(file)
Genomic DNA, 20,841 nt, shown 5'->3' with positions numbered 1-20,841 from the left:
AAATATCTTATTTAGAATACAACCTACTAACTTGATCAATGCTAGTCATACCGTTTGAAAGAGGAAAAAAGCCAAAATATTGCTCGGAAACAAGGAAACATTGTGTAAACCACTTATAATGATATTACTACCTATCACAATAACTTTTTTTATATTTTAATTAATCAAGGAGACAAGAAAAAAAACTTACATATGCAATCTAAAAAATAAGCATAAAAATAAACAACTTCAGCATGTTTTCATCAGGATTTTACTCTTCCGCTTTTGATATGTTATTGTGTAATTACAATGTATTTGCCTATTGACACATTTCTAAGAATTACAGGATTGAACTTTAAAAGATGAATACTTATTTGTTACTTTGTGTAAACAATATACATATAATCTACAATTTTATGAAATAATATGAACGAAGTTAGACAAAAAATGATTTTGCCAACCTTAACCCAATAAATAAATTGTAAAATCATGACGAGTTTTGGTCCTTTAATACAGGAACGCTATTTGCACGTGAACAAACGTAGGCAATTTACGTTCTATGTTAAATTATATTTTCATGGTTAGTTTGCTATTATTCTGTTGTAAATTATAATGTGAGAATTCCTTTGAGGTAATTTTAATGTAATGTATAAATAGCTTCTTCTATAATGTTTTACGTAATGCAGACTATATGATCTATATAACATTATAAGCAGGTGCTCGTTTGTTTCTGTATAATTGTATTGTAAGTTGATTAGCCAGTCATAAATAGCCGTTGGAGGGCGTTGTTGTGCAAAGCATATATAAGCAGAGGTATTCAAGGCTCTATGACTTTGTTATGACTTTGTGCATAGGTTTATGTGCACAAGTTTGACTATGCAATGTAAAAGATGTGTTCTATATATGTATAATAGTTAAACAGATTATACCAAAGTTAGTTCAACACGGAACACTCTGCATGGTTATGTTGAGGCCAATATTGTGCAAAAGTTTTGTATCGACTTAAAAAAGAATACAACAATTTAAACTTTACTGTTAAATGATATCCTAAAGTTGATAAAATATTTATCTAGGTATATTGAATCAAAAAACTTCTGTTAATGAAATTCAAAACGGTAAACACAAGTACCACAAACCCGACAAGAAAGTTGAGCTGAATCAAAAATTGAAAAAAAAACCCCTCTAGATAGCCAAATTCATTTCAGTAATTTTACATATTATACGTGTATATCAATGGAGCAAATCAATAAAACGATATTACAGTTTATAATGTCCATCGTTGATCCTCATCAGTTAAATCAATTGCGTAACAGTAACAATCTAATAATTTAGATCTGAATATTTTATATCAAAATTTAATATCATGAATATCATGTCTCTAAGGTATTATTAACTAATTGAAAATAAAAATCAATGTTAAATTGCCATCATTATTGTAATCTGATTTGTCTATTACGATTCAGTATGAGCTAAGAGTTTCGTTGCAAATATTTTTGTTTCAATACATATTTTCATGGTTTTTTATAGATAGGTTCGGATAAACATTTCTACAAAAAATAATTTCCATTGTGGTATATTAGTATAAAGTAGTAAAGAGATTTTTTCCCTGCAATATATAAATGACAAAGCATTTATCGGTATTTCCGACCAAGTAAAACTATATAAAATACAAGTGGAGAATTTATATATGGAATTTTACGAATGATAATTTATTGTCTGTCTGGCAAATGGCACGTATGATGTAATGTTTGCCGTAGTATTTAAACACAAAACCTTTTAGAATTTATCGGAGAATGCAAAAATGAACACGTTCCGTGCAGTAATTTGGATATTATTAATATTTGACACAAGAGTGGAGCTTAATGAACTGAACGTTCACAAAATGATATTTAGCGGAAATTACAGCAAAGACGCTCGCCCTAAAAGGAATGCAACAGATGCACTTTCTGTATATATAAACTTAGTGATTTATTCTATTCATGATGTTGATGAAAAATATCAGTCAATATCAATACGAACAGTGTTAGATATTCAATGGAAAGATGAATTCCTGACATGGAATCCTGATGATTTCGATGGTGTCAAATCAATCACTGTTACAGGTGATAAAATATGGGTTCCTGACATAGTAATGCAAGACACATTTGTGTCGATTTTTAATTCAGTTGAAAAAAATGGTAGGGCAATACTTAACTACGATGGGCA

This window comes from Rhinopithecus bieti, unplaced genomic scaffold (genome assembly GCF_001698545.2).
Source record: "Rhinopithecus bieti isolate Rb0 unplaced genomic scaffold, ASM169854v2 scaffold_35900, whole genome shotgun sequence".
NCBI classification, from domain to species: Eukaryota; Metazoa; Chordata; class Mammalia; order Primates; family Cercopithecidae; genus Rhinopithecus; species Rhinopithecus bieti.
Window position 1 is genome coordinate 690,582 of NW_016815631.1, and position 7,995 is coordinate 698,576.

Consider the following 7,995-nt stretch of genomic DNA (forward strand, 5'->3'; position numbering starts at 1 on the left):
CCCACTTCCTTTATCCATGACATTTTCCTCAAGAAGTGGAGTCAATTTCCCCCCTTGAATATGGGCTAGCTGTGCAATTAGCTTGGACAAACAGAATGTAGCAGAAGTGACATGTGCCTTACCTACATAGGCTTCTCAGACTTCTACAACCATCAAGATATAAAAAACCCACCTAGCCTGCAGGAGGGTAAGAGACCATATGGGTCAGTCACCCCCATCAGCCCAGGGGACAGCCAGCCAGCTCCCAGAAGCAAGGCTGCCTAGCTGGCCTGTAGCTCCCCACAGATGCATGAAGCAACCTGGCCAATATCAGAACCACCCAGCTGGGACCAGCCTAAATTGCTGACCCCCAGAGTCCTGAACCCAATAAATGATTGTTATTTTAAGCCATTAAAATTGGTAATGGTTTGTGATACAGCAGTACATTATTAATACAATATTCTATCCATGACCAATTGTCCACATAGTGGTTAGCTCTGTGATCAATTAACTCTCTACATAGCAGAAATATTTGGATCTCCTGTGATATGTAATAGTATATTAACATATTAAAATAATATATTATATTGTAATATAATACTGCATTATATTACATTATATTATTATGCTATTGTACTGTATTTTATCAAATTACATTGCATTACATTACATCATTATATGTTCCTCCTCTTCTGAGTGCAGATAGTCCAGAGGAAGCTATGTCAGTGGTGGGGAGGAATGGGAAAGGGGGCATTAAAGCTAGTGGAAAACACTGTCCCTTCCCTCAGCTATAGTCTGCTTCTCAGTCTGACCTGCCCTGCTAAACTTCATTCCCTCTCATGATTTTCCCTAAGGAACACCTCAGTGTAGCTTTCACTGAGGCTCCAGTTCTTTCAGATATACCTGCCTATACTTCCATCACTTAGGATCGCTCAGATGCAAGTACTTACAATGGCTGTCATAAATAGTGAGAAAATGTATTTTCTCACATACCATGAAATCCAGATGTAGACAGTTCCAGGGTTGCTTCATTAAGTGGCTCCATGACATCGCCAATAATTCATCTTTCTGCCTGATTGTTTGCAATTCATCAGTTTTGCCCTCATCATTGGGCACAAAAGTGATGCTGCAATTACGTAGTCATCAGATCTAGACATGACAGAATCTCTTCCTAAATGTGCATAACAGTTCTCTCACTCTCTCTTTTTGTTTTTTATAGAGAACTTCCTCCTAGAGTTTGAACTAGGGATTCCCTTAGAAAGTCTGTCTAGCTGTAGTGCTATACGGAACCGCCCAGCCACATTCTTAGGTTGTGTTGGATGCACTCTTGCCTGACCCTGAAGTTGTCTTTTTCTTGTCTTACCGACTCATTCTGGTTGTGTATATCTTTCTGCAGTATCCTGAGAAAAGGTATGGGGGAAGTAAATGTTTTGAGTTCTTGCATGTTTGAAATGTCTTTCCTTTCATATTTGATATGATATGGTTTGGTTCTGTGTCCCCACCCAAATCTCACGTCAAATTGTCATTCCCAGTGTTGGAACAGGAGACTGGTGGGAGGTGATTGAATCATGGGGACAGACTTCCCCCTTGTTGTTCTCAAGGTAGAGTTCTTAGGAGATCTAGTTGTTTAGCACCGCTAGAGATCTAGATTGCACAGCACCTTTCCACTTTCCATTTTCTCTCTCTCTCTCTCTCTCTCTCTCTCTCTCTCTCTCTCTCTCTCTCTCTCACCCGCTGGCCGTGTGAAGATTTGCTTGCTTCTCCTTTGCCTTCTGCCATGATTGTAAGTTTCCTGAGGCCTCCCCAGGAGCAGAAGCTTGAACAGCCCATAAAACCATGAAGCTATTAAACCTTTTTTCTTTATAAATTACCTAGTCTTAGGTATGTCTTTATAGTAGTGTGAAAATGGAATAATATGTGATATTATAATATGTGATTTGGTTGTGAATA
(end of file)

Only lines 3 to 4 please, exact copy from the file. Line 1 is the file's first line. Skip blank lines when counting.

This window comes from Rhinopithecus bieti, unplaced genomic scaffold (genome assembly GCF_001698545.2).
Source record: "Rhinopithecus bieti isolate Rb0 unplaced genomic scaffold, ASM169854v2 scaffold_35900, whole genome shotgun sequence".